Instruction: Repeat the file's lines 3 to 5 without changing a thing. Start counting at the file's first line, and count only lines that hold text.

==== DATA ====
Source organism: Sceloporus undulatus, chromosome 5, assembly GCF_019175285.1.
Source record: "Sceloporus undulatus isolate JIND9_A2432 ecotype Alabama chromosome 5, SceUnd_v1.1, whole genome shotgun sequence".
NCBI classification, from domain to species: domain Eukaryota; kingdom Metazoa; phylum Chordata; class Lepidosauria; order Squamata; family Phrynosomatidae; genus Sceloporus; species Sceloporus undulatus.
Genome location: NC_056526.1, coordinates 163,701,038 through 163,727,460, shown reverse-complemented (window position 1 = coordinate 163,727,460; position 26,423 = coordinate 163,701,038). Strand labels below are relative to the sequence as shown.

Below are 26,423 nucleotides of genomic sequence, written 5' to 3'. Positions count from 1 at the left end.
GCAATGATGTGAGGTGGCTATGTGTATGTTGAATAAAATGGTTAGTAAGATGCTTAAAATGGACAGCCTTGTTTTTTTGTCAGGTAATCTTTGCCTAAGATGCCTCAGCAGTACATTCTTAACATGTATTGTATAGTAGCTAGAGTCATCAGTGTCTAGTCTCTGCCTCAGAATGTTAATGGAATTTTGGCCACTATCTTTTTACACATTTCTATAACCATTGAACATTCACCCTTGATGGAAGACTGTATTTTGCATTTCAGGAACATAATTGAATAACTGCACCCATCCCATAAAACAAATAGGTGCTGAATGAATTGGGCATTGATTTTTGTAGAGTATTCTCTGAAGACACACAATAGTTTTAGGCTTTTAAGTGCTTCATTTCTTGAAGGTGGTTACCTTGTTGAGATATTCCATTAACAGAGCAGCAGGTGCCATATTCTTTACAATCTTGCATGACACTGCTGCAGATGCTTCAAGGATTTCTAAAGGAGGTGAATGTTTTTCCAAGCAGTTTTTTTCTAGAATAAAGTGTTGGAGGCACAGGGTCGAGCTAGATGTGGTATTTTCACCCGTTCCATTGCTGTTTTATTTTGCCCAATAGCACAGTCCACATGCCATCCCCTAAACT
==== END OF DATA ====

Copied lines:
NCBI classification, from domain to species: domain Eukaryota; kingdom Metazoa; phylum Chordata; class Lepidosauria; order Squamata; family Phrynosomatidae; genus Sceloporus; species Sceloporus undulatus.
Genome location: NC_056526.1, coordinates 163,701,038 through 163,727,460, shown reverse-complemented (window position 1 = coordinate 163,727,460; position 26,423 = coordinate 163,701,038). Strand labels below are relative to the sequence as shown.

Below are 26,423 nucleotides of genomic sequence, written 5' to 3'. Positions count from 1 at the left end.